DOJ says ‘excessive force’ used in Alabama men’s prisons violates Constitution
The United States Department of Justice (DOJ) determined on Thursday that the treatment received by men in Alabama’s prisons violates the Eighth Amendment of the Constitution that protects against cruel and unusual punishments.
The allegation specifically references the use of “excessive force at the hands of prison staff” as the treatment in violation of the Constitution.
Assistant Attorney General Eric Dreiband of the Civil Rights Division wrote in a public letter to Governor Kay Ivey that his department has “reasonable cause to believe that the uses of excessive force occurring within Alabama’s prisons give rise to systemic unconstitutional conditions.”
The allegations from the DOJ were made in conjunction with the three U.S. Attorneys in Alabama, who all expressed a desire to rectify the issue.
The full report on the matter says that the excessive force experienced by imprisoned men consisted of “the use of batons, chemical spray, physical altercations such as kicking — often result in serious injuries and, sometimes, death.”
The report also states there have been “numerous incidents where uses of force were not properly and thoroughly investigated or were handled solely within a prison’s disciplinary process, rather than through the formal I&I investigative process.”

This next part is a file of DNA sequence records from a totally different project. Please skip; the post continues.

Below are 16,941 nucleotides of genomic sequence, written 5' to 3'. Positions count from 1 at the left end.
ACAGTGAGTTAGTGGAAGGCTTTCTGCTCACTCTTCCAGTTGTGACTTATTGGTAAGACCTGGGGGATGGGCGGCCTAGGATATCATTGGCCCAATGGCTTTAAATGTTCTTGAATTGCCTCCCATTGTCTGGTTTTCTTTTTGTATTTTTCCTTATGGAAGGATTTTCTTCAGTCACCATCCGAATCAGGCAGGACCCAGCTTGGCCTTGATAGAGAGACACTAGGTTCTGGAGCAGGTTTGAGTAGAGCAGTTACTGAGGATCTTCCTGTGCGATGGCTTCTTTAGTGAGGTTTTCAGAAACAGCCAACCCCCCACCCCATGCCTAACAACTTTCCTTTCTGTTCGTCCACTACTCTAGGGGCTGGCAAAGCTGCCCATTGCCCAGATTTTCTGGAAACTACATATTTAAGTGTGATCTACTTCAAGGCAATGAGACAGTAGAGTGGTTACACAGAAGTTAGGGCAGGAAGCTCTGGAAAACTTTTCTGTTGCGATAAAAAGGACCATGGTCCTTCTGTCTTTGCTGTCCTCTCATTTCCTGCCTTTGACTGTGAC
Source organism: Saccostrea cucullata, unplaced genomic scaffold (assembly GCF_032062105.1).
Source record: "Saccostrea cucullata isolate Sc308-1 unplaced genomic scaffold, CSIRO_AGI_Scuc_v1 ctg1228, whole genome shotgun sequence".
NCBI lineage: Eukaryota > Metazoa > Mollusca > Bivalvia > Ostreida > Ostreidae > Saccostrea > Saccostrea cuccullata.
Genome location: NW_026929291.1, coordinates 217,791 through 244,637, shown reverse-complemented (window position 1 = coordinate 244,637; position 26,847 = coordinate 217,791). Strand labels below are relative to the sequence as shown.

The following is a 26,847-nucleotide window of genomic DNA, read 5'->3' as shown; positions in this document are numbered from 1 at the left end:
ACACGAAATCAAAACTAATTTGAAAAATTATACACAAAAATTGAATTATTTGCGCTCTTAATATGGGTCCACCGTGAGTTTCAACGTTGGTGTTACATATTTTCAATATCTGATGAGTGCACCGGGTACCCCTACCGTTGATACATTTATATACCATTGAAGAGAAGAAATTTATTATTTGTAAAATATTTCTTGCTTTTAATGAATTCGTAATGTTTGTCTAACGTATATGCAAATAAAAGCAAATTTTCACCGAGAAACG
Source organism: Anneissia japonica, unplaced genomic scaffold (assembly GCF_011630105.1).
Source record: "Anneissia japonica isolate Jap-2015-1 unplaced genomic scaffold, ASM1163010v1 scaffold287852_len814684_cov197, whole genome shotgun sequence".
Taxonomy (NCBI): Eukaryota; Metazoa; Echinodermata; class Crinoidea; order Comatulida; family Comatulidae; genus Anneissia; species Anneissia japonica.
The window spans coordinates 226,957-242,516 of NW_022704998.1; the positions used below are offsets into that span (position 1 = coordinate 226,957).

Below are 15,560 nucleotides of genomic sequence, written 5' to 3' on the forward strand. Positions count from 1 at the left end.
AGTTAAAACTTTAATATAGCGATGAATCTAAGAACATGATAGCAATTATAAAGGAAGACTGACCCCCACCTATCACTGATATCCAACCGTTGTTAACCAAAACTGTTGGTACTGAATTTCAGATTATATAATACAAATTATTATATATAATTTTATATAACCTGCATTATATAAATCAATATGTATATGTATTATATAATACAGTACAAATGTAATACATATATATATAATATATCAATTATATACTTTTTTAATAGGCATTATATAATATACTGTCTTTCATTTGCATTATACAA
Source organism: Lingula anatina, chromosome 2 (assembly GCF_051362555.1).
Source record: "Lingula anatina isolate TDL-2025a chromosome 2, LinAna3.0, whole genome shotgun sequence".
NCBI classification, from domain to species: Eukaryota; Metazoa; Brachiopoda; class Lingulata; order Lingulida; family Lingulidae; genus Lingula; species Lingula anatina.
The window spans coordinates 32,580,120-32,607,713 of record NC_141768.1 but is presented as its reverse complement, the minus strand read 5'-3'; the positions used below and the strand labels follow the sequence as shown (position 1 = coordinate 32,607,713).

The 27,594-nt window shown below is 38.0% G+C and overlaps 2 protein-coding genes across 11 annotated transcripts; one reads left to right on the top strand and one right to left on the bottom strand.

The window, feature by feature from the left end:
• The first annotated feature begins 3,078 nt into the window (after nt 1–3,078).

The report issued Thursday is the culmination of an investigation that began in October 2016.
A previous report from the DOJ’s investigation, publicized in 2019, said that Alabama was violating the Eighth Amendment by failing to protect prisoners from violence and failing to provide them sanitary living conditions.
The report made public Thursday added “excessive force” as a third manner in which Alabama’s male prisoners were being treated unconstitutionally.
“We hope, however, to resolve this matter through a more cooperative approach and look forward to working with you to address the alleged violations of law we have identified. The lawyers assigned to this investigation will be contacting ADOC [Alabama Department of Corrections] to discuss this matter in further detail,” Dreiband added in his letter to Ivey.
Ivey has previously announced plans to build three new men’s prisons, and her administration is currently reviewing two proposals from construction groups that say they can take on the project.
The governor has mentioned the building of new prisons as a big step in improving conditions for the prisoners held by Alabama.
State Senator Tom Butler (R-Madison) said recently he expects more details on the plan to be released to the public in August.
“I will not rest until we have an acceptable solution to this problem, which cannot be ignored and will not go away on its own,” Ivey said earlier in 2020.